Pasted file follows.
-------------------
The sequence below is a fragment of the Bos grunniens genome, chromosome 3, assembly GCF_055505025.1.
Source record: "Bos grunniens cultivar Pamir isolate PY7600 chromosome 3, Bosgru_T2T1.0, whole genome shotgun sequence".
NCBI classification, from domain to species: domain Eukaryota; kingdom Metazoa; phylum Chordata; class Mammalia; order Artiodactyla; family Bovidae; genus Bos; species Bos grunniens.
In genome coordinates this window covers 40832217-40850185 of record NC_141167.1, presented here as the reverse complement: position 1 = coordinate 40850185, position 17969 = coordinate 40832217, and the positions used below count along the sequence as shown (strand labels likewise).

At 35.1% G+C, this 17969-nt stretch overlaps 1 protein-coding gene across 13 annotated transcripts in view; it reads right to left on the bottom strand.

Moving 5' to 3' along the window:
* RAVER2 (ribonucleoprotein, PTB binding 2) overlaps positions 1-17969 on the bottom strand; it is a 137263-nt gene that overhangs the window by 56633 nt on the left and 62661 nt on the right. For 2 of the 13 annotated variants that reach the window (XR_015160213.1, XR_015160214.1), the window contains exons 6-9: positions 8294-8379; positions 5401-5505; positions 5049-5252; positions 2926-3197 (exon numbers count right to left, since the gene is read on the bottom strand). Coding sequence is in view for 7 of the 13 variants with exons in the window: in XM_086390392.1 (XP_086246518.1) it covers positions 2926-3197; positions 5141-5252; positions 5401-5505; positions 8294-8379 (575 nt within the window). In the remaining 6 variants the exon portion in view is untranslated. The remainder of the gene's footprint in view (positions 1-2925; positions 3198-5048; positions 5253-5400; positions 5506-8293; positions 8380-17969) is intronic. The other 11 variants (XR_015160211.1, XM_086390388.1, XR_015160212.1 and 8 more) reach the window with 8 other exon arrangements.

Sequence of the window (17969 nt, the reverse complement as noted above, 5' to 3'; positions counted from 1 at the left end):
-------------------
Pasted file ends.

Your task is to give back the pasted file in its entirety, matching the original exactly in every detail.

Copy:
The sequence below is a fragment of the Bos grunniens genome, chromosome 3, assembly GCF_055505025.1.
Source record: "Bos grunniens cultivar Pamir isolate PY7600 chromosome 3, Bosgru_T2T1.0, whole genome shotgun sequence".
NCBI classification, from domain to species: domain Eukaryota; kingdom Metazoa; phylum Chordata; class Mammalia; order Artiodactyla; family Bovidae; genus Bos; species Bos grunniens.
In genome coordinates this window covers 40832217-40850185 of record NC_141167.1, presented here as the reverse complement: position 1 = coordinate 40850185, position 17969 = coordinate 40832217, and the positions used below count along the sequence as shown (strand labels likewise).

At 35.1% G+C, this 17969-nt stretch overlaps 1 protein-coding gene across 13 annotated transcripts in view; it reads right to left on the bottom strand.

Moving 5' to 3' along the window:
* RAVER2 (ribonucleoprotein, PTB binding 2) overlaps positions 1-17969 on the bottom strand; it is a 137263-nt gene that overhangs the window by 56633 nt on the left and 62661 nt on the right. For 2 of the 13 annotated variants that reach the window (XR_015160213.1, XR_015160214.1), the window contains exons 6-9: positions 8294-8379; positions 5401-5505; positions 5049-5252; positions 2926-3197 (exon numbers count right to left, since the gene is read on the bottom strand). Coding sequence is in view for 7 of the 13 variants with exons in the window: in XM_086390392.1 (XP_086246518.1) it covers positions 2926-3197; positions 5141-5252; positions 5401-5505; positions 8294-8379 (575 nt within the window). In the remaining 6 variants the exon portion in view is untranslated. The remainder of the gene's footprint in view (positions 1-2925; positions 3198-5048; positions 5253-5400; positions 5506-8293; positions 8380-17969) is intronic. The other 11 variants (XR_015160211.1, XM_086390388.1, XR_015160212.1 and 8 more) reach the window with 8 other exon arrangements.

Sequence of the window (17969 nt, the reverse complement as noted above, 5' to 3'; positions counted from 1 at the left end):